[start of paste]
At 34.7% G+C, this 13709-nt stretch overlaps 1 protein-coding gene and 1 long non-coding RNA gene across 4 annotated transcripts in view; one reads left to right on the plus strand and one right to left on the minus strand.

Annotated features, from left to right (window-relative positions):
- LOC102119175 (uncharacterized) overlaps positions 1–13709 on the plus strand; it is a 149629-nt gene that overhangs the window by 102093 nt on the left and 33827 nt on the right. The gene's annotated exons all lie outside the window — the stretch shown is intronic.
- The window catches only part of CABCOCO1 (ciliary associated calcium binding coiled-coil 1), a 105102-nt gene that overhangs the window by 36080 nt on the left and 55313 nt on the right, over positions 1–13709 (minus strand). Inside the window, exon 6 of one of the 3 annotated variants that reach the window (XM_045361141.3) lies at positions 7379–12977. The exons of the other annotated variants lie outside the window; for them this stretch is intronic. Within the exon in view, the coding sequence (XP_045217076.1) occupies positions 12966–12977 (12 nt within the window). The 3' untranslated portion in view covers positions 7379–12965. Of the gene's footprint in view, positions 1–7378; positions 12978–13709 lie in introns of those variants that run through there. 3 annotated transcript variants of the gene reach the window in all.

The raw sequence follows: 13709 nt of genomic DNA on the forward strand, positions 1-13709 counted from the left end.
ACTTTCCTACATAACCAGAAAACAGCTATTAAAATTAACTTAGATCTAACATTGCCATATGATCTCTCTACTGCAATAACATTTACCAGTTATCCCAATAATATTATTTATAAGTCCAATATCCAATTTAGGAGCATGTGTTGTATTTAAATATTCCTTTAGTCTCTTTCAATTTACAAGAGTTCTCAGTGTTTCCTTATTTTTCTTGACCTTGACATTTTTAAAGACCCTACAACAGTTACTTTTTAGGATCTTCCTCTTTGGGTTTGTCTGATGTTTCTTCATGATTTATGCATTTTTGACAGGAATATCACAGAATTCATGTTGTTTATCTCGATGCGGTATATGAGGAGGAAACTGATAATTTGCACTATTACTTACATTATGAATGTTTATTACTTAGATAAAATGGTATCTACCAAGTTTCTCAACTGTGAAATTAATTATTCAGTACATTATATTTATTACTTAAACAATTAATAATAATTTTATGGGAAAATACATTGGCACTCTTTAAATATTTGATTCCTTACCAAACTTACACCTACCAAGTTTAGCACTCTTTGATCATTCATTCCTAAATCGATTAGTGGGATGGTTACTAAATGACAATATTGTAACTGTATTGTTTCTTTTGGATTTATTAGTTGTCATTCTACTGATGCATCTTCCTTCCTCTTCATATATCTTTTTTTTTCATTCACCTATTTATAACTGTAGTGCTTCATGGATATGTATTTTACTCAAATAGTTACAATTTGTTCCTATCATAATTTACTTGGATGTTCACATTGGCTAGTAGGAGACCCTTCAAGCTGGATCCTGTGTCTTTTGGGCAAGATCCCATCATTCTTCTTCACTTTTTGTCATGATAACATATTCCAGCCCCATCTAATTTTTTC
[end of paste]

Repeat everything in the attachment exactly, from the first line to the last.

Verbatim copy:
At 34.7% G+C, this 13709-nt stretch overlaps 1 protein-coding gene and 1 long non-coding RNA gene across 4 annotated transcripts in view; one reads left to right on the plus strand and one right to left on the minus strand.

Annotated features, from left to right (window-relative positions):
- LOC102119175 (uncharacterized) overlaps positions 1–13709 on the plus strand; it is a 149629-nt gene that overhangs the window by 102093 nt on the left and 33827 nt on the right. The gene's annotated exons all lie outside the window — the stretch shown is intronic.
- The window catches only part of CABCOCO1 (ciliary associated calcium binding coiled-coil 1), a 105102-nt gene that overhangs the window by 36080 nt on the left and 55313 nt on the right, over positions 1–13709 (minus strand). Inside the window, exon 6 of one of the 3 annotated variants that reach the window (XM_045361141.3) lies at positions 7379–12977. The exons of the other annotated variants lie outside the window; for them this stretch is intronic. Within the exon in view, the coding sequence (XP_045217076.1) occupies positions 12966–12977 (12 nt within the window). The 3' untranslated portion in view covers positions 7379–12965. Of the gene's footprint in view, positions 1–7378; positions 12978–13709 lie in introns of those variants that run through there. 3 annotated transcript variants of the gene reach the window in all.

The raw sequence follows: 13709 nt of genomic DNA on the forward strand, positions 1-13709 counted from the left end.
ACTTTCCTACATAACCAGAAAACAGCTATTAAAATTAACTTAGATCTAACATTGCCATATGATCTCTCTACTGCAATAACATTTACCAGTTATCCCAATAATATTATTTATAAGTCCAATATCCAATTTAGGAGCATGTGTTGTATTTAAATATTCCTTTAGTCTCTTTCAATTTACAAGAGTTCTCAGTGTTTCCTTATTTTTCTTGACCTTGACATTTTTAAAGACCCTACAACAGTTACTTTTTAGGATCTTCCTCTTTGGGTTTGTCTGATGTTTCTTCATGATTTATGCATTTTTGACAGGAATATCACAGAATTCATGTTGTTTATCTCGATGCGGTATATGAGGAGGAAACTGATAATTTGCACTATTACTTACATTATGAATGTTTATTACTTAGATAAAATGGTATCTACCAAGTTTCTCAACTGTGAAATTAATTATTCAGTACATTATATTTATTACTTAAACAATTAATAATAATTTTATGGGAAAATACATTGGCACTCTTTAAATATTTGATTCCTTACCAAACTTACACCTACCAAGTTTAGCACTCTTTGATCATTCATTCCTAAATCGATTAGTGGGATGGTTACTAAATGACAATATTGTAACTGTATTGTTTCTTTTGGATTTATTAGTTGTCATTCTACTGATGCATCTTCCTTCCTCTTCATATATCTTTTTTTTTCATTCACCTATTTATAACTGTAGTGCTTCATGGATATGTATTTTACTCAAATAGTTACAATTTGTTCCTATCATAATTTACTTGGATGTTCACATTGGCTAGTAGGAGACCCTTCAAGCTGGATCCTGTGTCTTTTGGGCAAGATCCCATCATTCTTCTTCACTTTTTGTCATGATAACATATTCCAGCCCCATCTAATTTTTTC